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Art history ch._28 Art history ch._28 Presentation Transcript

  • Gardner‟s Art Through the Ages, 12e Chapter 28 The Enlightenment and its Legacy: Art of the Late 18th through the Mid-19th Century 1
  • Napoleonic Europe 1800-1815 2
  • Goals• Understand the origins and spread of the luxurious and decorative style known as Rococo.• Understand the main styles of Neoclassicism and Romanticism in the early 19th century Europe and America.• Examine reasons for the broad range of subject matter, from portraits and landscape to mythology and history.• Discuss initial reaction by artists and the public to the new art medium known as photography 3
  • 28.1 Rococo: The French Taste• Examine the luxurious artistic expressions of salon culture which culminated in the style known as Rococo.• Understand the completeness of the style, in decorations, accessories, paintings and sculpture, interiors, and architecture.• Examine the extreme development of the Rococo style in Germany. 4
  • Rococo Interiors• Examine the development of the Rococo style, its materials, colors, and design elements. 5
  • Figure 28-1 GERMAIN BOFFRAND, Salon de la Princesse, with painting by CHARLES-JOSEPH NATOIRE andsculpture by J. B. LEMOINE, Hôtel de Soubise, Paris, France, 1737–1740. 6
  • Figure 28-2 FRANÇOIS DE CUVILLIÉS, Hall of Mirrors, the Amalienburg, Nymphenburg Palace park, Munich,Germany, early 18th century. 7
  • Art of the French Salons• Examine the artistic expressions of salon cultural style known as Rococo. 8
  • Figure 28-3 ANTOINE WATTEAU, L‟Indifférent, ca.1716. Oil on canvas, approx. 10” x 7”. Louvre, Paris. 9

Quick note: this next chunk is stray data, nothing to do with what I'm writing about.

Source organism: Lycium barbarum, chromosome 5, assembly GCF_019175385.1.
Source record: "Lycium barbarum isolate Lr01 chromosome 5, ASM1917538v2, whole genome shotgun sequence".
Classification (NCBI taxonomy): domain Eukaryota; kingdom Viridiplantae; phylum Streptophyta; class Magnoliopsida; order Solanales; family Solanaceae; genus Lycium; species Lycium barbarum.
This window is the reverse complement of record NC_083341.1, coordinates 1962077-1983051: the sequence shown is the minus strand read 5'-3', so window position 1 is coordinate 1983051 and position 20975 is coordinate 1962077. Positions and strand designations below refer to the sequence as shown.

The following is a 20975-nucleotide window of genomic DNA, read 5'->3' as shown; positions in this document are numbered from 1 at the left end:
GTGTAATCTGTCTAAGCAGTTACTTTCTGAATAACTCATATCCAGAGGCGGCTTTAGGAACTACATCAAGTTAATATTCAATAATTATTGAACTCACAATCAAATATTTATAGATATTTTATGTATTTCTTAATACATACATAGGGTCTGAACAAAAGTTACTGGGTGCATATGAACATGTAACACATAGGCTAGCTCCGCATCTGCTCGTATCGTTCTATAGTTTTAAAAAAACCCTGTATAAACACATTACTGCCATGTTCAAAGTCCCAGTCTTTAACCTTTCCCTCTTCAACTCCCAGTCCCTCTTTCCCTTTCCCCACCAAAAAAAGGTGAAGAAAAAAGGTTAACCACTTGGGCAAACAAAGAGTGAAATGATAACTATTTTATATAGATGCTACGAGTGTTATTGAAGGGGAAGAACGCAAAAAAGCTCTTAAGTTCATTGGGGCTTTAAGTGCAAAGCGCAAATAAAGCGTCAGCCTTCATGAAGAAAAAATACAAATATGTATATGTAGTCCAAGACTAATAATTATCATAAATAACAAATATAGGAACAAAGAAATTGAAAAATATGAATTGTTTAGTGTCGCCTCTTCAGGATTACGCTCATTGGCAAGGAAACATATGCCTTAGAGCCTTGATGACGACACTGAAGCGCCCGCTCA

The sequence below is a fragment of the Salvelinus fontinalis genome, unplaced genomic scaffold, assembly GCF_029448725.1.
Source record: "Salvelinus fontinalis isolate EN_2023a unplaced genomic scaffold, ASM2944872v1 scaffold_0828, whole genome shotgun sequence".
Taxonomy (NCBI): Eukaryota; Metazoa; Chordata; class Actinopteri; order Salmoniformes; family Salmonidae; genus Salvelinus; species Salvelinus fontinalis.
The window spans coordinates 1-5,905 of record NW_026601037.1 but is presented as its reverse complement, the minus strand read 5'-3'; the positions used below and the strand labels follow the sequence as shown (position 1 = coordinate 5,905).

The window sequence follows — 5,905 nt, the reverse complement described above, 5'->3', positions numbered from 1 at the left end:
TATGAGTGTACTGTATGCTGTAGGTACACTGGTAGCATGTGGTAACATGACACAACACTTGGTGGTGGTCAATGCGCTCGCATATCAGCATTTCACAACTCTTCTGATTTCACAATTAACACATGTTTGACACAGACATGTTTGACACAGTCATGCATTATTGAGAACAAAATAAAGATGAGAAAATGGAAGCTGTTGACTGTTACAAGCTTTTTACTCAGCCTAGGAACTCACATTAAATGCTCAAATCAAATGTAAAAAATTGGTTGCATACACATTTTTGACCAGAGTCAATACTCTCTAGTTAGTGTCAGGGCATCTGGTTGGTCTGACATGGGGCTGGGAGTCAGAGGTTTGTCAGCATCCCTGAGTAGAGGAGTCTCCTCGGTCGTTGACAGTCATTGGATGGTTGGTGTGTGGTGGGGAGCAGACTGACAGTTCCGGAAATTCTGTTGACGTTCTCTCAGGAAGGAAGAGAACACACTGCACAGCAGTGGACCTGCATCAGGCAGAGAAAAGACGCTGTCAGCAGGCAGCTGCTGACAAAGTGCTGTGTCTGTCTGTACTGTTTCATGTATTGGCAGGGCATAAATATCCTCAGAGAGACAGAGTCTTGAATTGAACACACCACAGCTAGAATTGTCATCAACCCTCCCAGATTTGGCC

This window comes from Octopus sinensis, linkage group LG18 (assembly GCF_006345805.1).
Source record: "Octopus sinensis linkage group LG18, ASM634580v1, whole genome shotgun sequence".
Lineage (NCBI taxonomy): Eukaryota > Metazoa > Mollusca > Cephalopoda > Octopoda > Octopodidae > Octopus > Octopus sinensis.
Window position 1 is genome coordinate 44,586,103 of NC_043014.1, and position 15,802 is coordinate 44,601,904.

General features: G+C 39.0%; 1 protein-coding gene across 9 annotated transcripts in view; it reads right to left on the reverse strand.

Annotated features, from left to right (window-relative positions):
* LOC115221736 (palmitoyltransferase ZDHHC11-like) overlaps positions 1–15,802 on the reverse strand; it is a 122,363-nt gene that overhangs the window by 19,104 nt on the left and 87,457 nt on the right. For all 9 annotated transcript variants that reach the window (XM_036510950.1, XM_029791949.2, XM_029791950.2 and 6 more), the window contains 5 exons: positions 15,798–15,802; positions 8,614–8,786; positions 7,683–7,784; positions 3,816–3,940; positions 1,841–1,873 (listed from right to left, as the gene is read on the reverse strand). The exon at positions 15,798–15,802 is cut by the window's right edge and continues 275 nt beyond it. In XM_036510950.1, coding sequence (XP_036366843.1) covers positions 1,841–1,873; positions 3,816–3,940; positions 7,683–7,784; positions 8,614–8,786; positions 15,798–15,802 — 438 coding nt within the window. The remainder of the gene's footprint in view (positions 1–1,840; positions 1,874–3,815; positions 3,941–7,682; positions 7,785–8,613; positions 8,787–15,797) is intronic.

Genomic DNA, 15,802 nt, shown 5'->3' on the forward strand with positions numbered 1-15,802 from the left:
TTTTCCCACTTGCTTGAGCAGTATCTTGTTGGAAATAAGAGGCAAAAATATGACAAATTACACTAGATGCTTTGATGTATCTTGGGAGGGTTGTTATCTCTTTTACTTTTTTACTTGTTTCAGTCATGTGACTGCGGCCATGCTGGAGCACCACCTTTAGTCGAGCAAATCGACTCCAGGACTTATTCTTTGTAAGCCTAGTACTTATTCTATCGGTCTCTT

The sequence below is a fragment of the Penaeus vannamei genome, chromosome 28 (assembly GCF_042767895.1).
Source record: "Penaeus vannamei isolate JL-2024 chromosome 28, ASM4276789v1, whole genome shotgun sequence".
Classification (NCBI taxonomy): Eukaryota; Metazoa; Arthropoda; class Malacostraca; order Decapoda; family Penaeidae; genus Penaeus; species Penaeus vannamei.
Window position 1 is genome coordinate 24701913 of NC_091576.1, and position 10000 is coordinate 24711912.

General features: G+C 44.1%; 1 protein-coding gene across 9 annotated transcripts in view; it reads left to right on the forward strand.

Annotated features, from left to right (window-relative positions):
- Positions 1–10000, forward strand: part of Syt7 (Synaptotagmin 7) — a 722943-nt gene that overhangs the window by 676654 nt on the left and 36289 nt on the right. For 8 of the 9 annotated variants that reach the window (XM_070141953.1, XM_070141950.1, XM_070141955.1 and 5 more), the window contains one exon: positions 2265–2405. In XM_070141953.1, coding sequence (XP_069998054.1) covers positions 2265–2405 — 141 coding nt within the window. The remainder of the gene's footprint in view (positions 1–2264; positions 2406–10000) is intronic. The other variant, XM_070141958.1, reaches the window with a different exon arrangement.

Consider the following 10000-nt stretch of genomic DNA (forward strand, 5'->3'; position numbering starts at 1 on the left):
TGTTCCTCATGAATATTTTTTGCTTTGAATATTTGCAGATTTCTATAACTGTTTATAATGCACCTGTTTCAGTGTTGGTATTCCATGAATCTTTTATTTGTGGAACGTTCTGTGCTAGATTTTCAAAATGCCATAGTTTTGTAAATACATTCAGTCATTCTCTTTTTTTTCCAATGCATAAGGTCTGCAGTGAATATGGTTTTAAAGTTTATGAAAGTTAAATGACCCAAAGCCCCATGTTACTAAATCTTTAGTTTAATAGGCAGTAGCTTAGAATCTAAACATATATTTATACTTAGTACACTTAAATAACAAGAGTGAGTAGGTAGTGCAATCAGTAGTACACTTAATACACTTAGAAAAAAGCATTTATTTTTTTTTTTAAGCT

• Figure 28-4 ANTOINE WATTEAU, Return from Cythera, 1717–1719. Oil on canvas, approx. 4‟ 3” x 6‟ 4”. Louvre,Paris. 10
  • Figure 28-5 FRANÇOIS BOUCHER, Cupid a Captive, 1754. Oil oncanvas, approx. 5‟ 6” x 2‟ 10”. The Wallace Collection, London. 11
  • Figure 28-6 JEAN-HONORÉFRAGONARD, The Swing, 1766. Oil oncanvas, approx. 2‟ 11” x 2‟ 8”. The WallaceCollection, London. 12
  • Figure 28-7 CLODION, Nymph and Satyr, ca.1775. Terracotta, approx. 1‟ 11” high.Metropolitan Museum of Art, New York(bequest of Benjamin Altman, 1913). 13
  • Figure 28-8 WILLIAMHUNTER, Child in Womb,drawing from dissection of awoman who died in the ninthmonth of pregnancy, fromAnatomy of the HumanGravid Uterus, 1774. 14
  • 28.2 Scientific Art of the Enlightenment • Understand the motivation of the Enlightenment and the interest in science and the natural world and its effect on artistic expression. • Understand the philosophical concepts of Voltaire as they relate to artistic expression. • Examine the early applications of technology and scientific advancements to art. 15
  • Science and Art• Understand the expression of scientific ideas in art and art as recording observations in the natural world. 16
  • Figure 28-9 JOSEPH WRIGHT OF DERBY, A Philosopher Giving a Lecture at the Orrery (in which a lamp is put inplace of the sun), ca. 1763–1765. Oil on canvas, 4‟ 10” x 6‟ 8”. Derby Museums and Art Gallery, Derby, Derbyshire. 17
  • Figure 28-10 ABRAHAM DARBY III and THOMAS F. PRITCHARD, iron bridge at Coalbrookdale, England (firstcast-iron bridge over the Severn River), 1776–1779. 100‟ span. 18
  • Figure 28-11 JEAN-BAPTISTE GREUZE, The Village Bride, 1761. Oil on canvas, 3‟ x 3‟ 10 1/2”. Louvre, Paris. 19
  • 28.3 The Taste for the Natural• Examine the philosophy of Jean-Jacques Rousseau, in contrast to Voltaire, his interest in the „natural‟ as opposed to the „artificial,‟ and artistic expression of these ideas.• Understand the different styles of the “natural” in France, England, the United States, and in Italy.• Examine choices of „ordinary‟ life, the natural world, and sentimentality as subjects in art. 20
  • The Natural Taste in France• Examine the subject matter and formal elements in the “natural taste” in France. 21
  • Figure 28-12 JEAN-BAPTISTE-SIMÉONCHARDIN, Grace at Table, 1740. Oil oncanvas, 1‟ 7” x 1‟ 3”. Louvre, Paris. 22